So it really comes down to "what are you going to do?". Are you going to be working on a web server and will need to know how to install packages and start/stop services? this would make the distro matter a lot. If you are just going to sit down a work station that someone else is managing and using a web browser and text editor, then just think of it as a switch to a very poorly polished (or very advanced, depending on what you get) version of Windows; there will be an adjustment period, but nothing huge.

    I hope this isn't too much or discouraging. I just think its an important point that there is no single Linux to learn. There are several distros, all of which can use several command prompts and several window managers. Luckily, there are only really a few favorites out there so its not that impossible of a task to head in the right direction once you have an idea of what you are trying to do.

    Finally, I will say that if you really don't know what you want or where to even start thinking about it install Ubuntu Mate (https://ubuntu-mate.org/download/) on any mid-range computer you have. Its interface is supposed to have a more traditional feel and its based on Ubuntu, which 90% of help tutorials out there will expect you to be using. Get it on a computer and just use it for a week. When you hit a problem just google "How do I do XYZ on Ubuntu" and you will hopefully get the answer. Skip the pi unless you are doing a command-line only set up, it will be a sub-par experience.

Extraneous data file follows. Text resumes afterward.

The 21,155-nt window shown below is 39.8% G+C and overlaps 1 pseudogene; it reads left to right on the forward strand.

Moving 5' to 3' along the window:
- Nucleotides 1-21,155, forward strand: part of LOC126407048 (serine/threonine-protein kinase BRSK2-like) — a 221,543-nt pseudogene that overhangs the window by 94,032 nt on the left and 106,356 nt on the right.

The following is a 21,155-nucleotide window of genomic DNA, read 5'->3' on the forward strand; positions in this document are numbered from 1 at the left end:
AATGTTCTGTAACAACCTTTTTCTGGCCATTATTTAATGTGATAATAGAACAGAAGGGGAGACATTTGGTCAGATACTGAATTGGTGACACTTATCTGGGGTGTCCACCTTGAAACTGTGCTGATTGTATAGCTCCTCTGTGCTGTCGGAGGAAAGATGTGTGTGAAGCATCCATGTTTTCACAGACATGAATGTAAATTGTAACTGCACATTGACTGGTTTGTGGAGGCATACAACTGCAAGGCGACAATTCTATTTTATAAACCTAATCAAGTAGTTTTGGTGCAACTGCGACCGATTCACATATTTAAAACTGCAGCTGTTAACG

Good luck and feel free to PM me if you get stuck on something and you don't feel like trying to fight Google for an answer.

  7. #27
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    Most desktop managers are resource hogs. I've used XFCE for years because of its low impact. Resembles the traditional Windows desktop pretty well.

    And learning exactly what? Believe it or not, a graphical desktop is not an integral part of Linux (or Unix). Command-line utilities, however, are.

    As far as Pi goes, a Pi 4 could hold its own over any Pentium 4 desktop system.
    Last edited by Chuck(G); February 14th, 2020 at 08:12 AM.

  8. #28

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    Quote Originally Posted by Chuck(G) View Post
    Most desktop managers are resource hogs. I've used XFCE for years because of its low impact. Resembles the traditional Windows desktop pretty well.
    I've tried a few options, but I keep gravitating back to the simple combo of WindowMaker, xcompmgr, and a modest but reasonable GUI file manager (SpaceFM is my current go-to, though PCManFM and Thunar are also decent, albeit quite a bit bulkier.) But really, as long as you steer clear of the nightmare masses of interdependencies that are GNOME and KDE, you're pretty alright.